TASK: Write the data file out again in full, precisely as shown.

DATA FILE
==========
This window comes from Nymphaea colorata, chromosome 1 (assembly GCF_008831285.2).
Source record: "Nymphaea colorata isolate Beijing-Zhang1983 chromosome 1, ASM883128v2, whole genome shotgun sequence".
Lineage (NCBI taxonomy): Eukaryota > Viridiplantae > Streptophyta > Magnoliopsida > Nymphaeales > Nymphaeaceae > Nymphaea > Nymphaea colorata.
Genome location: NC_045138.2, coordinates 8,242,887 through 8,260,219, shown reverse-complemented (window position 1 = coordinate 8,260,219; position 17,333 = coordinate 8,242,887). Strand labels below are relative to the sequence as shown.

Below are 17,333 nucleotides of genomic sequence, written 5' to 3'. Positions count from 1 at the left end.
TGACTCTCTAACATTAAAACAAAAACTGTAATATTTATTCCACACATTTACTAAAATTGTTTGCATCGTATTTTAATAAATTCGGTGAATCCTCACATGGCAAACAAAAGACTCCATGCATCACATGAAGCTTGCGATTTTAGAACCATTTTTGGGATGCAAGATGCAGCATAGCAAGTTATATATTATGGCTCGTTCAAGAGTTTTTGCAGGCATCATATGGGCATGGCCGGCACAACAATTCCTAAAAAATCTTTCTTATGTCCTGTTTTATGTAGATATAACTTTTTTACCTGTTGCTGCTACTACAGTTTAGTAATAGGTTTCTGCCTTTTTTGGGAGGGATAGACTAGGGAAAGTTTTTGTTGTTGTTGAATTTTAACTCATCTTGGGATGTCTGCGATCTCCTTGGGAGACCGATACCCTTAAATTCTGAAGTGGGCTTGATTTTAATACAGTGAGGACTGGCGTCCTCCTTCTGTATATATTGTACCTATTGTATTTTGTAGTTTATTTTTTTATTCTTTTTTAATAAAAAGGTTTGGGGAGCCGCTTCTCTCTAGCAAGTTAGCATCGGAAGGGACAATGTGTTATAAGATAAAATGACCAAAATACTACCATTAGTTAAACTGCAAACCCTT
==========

This window comes from Nymphaea colorata, chromosome 1 (assembly GCF_008831285.2).
Source record: "Nymphaea colorata isolate Beijing-Zhang1983 chromosome 1, ASM883128v2, whole genome shotgun sequence".
Lineage (NCBI taxonomy): Eukaryota > Viridiplantae > Streptophyta > Magnoliopsida > Nymphaeales > Nymphaeaceae > Nymphaea > Nymphaea colorata.
Genome location: NC_045138.2, coordinates 8,242,887 through 8,260,219, shown reverse-complemented (window position 1 = coordinate 8,260,219; position 17,333 = coordinate 8,242,887). Strand labels below are relative to the sequence as shown.

Below are 17,333 nucleotides of genomic sequence, written 5' to 3'. Positions count from 1 at the left end.
TGACTCTCTAACATTAAAACAAAAACTGTAATATTTATTCCACACATTTACTAAAATTGTTTGCATCGTATTTTAATAAATTCGGTGAATCCTCACATGGCAAACAAAAGACTCCATGCATCACATGAAGCTTGCGATTTTAGAACCATTTTTGGGATGCAAGATGCAGCATAGCAAGTTATATATTATGGCTCGTTCAAGAGTTTTTGCAGGCATCATATGGGCATGGCCGGCACAACAATTCCTAAAAAATCTTTCTTATGTCCTGTTTTATGTAGATATAACTTTTTTACCTGTTGCTGCTACTACAGTTTAGTAATAGGTTTCTGCCTTTTTTGGGAGGGATAGACTAGGGAAAGTTTTTGTTGTTGTTGAATTTTAACTCATCTTGGGATGTCTGCGATCTCCTTGGGAGACCGATACCCTTAAATTCTGAAGTGGGCTTGATTTTAATACAGTGAGGACTGGCGTCCTCCTTCTGTATATATTGTACCTATTGTATTTTGTAGTTTATTTTTTTATTCTTTTTTAATAAAAAGGTTTGGGGAGCCGCTTCTCTCTAGCAAGTTAGCATCGGAAGGGACAATGTGTTATAAGATAAAATGACCAAAATACTACCATTAGTTAAACTGCAAACCCTT